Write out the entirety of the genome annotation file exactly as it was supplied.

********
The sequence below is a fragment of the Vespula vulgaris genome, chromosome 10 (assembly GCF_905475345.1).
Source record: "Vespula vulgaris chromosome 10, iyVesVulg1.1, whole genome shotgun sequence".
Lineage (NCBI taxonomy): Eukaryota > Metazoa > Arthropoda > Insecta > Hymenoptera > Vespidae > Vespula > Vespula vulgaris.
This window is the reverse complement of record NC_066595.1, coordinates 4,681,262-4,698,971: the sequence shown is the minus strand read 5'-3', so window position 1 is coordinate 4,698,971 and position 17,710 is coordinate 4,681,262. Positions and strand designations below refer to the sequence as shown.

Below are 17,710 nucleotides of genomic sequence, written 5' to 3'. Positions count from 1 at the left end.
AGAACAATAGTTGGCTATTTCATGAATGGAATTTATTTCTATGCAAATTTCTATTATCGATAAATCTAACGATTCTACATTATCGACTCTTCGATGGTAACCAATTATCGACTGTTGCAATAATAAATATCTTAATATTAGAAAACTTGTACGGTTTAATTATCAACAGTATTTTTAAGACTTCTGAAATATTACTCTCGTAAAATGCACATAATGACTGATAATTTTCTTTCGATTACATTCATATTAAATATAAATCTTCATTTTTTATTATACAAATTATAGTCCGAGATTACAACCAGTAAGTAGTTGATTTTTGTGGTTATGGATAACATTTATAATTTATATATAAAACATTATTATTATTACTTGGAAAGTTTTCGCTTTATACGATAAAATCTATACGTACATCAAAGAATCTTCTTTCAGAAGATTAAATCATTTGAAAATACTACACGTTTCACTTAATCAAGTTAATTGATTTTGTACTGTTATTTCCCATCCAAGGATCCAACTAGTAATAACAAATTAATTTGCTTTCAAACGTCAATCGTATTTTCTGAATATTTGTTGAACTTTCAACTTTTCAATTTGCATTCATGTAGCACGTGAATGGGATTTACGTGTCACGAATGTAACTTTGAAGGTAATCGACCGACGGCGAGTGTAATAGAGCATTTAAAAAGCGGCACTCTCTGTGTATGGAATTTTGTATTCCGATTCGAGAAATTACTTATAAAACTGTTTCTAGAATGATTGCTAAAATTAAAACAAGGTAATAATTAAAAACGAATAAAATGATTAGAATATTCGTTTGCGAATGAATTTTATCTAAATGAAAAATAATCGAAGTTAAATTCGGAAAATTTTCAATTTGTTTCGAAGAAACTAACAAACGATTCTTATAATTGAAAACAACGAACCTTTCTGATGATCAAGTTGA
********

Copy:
The sequence below is a fragment of the Vespula vulgaris genome, chromosome 10 (assembly GCF_905475345.1).
Source record: "Vespula vulgaris chromosome 10, iyVesVulg1.1, whole genome shotgun sequence".
Lineage (NCBI taxonomy): Eukaryota > Metazoa > Arthropoda > Insecta > Hymenoptera > Vespidae > Vespula > Vespula vulgaris.
This window is the reverse complement of record NC_066595.1, coordinates 4,681,262-4,698,971: the sequence shown is the minus strand read 5'-3', so window position 1 is coordinate 4,698,971 and position 17,710 is coordinate 4,681,262. Positions and strand designations below refer to the sequence as shown.

Below are 17,710 nucleotides of genomic sequence, written 5' to 3'. Positions count from 1 at the left end.
AGAACAATAGTTGGCTATTTCATGAATGGAATTTATTTCTATGCAAATTTCTATTATCGATAAATCTAACGATTCTACATTATCGACTCTTCGATGGTAACCAATTATCGACTGTTGCAATAATAAATATCTTAATATTAGAAAACTTGTACGGTTTAATTATCAACAGTATTTTTAAGACTTCTGAAATATTACTCTCGTAAAATGCACATAATGACTGATAATTTTCTTTCGATTACATTCATATTAAATATAAATCTTCATTTTTTATTATACAAATTATAGTCCGAGATTACAACCAGTAAGTAGTTGATTTTTGTGGTTATGGATAACATTTATAATTTATATATAAAACATTATTATTATTACTTGGAAAGTTTTCGCTTTATACGATAAAATCTATACGTACATCAAAGAATCTTCTTTCAGAAGATTAAATCATTTGAAAATACTACACGTTTCACTTAATCAAGTTAATTGATTTTGTACTGTTATTTCCCATCCAAGGATCCAACTAGTAATAACAAATTAATTTGCTTTCAAACGTCAATCGTATTTTCTGAATATTTGTTGAACTTTCAACTTTTCAATTTGCATTCATGTAGCACGTGAATGGGATTTACGTGTCACGAATGTAACTTTGAAGGTAATCGACCGACGGCGAGTGTAATAGAGCATTTAAAAAGCGGCACTCTCTGTGTATGGAATTTTGTATTCCGATTCGAGAAATTACTTATAAAACTGTTTCTAGAATGATTGCTAAAATTAAAACAAGGTAATAATTAAAAACGAATAAAATGATTAGAATATTCGTTTGCGAATGAATTTTATCTAAATGAAAAATAATCGAAGTTAAATTCGGAAAATTTTCAATTTGTTTCGAAGAAACTAACAAACGATTCTTATAATTGAAAACAACGAACCTTTCTGATGATCAAGTTGA